Airplane noise survey in the US shows an underestimation of calculated nuisance

Exposure to and nuisance from transport noise is shown in the Schulz Curve based on scientific data from the 1970s. The last in-depth evaluation and recalibration took place in 1992. However, more recent analyses have shown that aviation noise leads to people becoming annoyed at lower levels of noise than previously assumed. The internationally accepted Schulz curve underestimates current annoyances.

The FAA has conducted a nationwide survey in the United States on how people view the modern aviation fleet as it flies today. Best practices in noise analysis and data collection have been used. The responses from the survey were used to create a new curve. The results show that there has been a substantial change in the public perception of aviation noise compared to the Schultz curve.

Compared to the existing Schultz Curve, the new National Curve shows a substantial increase in the percentage of people who are strongly annoyed by aircraft noise over the entire considered range of aircraft noise levels, also at lower noise levels.

Gigantic differences between the old and new method to determine the nuisance caused by air traffic (illustration: FAA)

Three times as many people suffer

For example, the classic Schultz curve shows that 30 percent of local residents experience nuisance at noise levels of 70 decibels. The new research shows that no less than 80 percent of citizens experience serious nuisance from such a noise level. That is almost three times the “official” figures for the aviation industry.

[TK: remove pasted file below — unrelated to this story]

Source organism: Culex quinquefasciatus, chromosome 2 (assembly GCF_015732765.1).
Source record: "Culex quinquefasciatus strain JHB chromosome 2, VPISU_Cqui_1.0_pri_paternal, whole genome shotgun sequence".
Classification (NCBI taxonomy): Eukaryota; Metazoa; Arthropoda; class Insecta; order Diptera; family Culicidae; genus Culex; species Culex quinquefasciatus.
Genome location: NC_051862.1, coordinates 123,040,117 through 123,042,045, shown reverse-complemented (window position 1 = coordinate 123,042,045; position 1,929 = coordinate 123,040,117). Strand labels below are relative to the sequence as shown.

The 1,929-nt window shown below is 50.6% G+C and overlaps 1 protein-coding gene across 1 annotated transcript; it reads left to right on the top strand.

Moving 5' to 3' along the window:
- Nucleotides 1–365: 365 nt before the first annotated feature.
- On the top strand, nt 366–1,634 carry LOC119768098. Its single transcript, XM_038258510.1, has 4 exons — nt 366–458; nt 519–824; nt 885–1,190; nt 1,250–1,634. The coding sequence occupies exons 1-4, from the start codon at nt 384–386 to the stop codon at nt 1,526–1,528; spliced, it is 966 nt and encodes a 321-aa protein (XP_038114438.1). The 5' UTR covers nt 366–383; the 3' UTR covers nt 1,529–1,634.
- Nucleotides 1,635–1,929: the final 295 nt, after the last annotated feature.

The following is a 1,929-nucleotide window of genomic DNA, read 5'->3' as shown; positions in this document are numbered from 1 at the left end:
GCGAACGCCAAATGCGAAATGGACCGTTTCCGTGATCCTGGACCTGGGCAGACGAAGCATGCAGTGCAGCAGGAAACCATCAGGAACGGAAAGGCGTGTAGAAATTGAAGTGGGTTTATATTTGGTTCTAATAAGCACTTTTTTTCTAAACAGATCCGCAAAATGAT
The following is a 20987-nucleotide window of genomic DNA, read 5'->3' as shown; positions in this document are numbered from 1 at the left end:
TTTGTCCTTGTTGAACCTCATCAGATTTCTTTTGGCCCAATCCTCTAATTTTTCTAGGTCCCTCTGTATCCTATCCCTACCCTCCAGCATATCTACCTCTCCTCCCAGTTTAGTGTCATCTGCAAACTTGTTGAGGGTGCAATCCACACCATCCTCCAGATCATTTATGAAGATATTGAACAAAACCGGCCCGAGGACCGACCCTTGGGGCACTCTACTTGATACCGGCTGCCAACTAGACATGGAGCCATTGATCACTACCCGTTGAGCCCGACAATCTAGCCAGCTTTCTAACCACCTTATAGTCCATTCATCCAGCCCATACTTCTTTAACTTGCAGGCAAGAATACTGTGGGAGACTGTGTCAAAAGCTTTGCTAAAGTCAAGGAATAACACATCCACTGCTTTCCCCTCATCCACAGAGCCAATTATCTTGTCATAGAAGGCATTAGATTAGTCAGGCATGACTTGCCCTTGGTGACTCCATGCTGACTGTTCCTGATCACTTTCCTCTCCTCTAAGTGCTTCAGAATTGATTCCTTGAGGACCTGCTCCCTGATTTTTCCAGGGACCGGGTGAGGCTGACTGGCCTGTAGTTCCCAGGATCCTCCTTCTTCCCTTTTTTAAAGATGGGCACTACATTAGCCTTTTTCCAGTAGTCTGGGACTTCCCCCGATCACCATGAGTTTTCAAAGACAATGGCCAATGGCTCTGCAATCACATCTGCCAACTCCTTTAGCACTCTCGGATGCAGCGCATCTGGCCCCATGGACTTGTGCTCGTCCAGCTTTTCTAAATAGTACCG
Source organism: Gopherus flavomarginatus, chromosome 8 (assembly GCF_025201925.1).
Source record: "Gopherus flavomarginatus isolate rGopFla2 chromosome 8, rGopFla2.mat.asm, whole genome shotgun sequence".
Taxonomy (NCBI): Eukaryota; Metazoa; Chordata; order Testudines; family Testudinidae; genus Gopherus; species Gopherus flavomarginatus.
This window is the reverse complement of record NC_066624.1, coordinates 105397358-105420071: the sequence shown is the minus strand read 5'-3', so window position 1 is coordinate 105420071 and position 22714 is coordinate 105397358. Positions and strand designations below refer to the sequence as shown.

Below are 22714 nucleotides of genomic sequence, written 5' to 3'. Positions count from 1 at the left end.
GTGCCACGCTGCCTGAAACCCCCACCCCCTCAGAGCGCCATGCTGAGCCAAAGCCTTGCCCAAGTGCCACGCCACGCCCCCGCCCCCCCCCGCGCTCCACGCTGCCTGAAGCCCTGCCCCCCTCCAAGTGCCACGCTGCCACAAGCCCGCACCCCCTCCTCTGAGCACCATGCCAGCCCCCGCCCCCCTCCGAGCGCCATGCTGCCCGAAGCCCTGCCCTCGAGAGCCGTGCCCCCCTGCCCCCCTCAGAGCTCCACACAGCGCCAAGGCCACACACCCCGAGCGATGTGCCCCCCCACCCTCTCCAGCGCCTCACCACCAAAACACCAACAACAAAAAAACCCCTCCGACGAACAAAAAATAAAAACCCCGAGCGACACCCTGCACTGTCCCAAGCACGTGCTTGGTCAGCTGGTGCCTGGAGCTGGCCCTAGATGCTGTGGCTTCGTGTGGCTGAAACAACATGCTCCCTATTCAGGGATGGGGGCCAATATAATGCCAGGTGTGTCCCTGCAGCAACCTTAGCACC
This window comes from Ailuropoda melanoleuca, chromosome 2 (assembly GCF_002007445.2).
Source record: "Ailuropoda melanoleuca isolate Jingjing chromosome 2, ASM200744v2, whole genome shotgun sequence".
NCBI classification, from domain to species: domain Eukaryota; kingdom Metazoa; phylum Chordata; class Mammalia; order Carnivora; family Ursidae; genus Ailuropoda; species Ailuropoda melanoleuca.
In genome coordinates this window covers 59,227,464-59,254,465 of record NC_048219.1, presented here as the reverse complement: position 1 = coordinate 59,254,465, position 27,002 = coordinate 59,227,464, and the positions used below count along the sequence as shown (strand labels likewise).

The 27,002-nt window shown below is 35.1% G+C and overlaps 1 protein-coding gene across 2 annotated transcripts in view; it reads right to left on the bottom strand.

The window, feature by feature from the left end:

This means that the Schultz curve needs to be revised and that it does not do justice to the actual situation.

The new research, completed in February this year, clearly shows that at all noise levels between 50 and 75 decibels, there is a very significantly higher proportion of people affected by flight noise.

Broad survey

The FAA polled more than ten thousand residents living near twenty representative airports through a mail questionnaire. The questionnaire took the form of neighbourhood environmental survey and asked the recipient which environmental problems bother or irritate him / her. Aircraft noise was one of thirteen environmental issues addressed in the study. Since the aircraft noise question was only one of thirteen environmental problems listed, the recipient was unaware that this was in fact an aviation noise survey.

The data from the survey, the second largest survey of its type ever conducted, was used to calculate the new national curve and provides a contemporary picture of the response to aircraft noise exposure. Respondents were also asked by email to participate in a telephone follow-up survey. Just over 2,000 people agreed. The telephone survey was intended to provide additional insights into how people think about aircraft noise.

The FAA web publication takes a closer look at the methodology: airport selections, respondents, the questionnaire and noise modelling. There are also links to the technical and research report, to the Webinar about the report and a number of illustrations.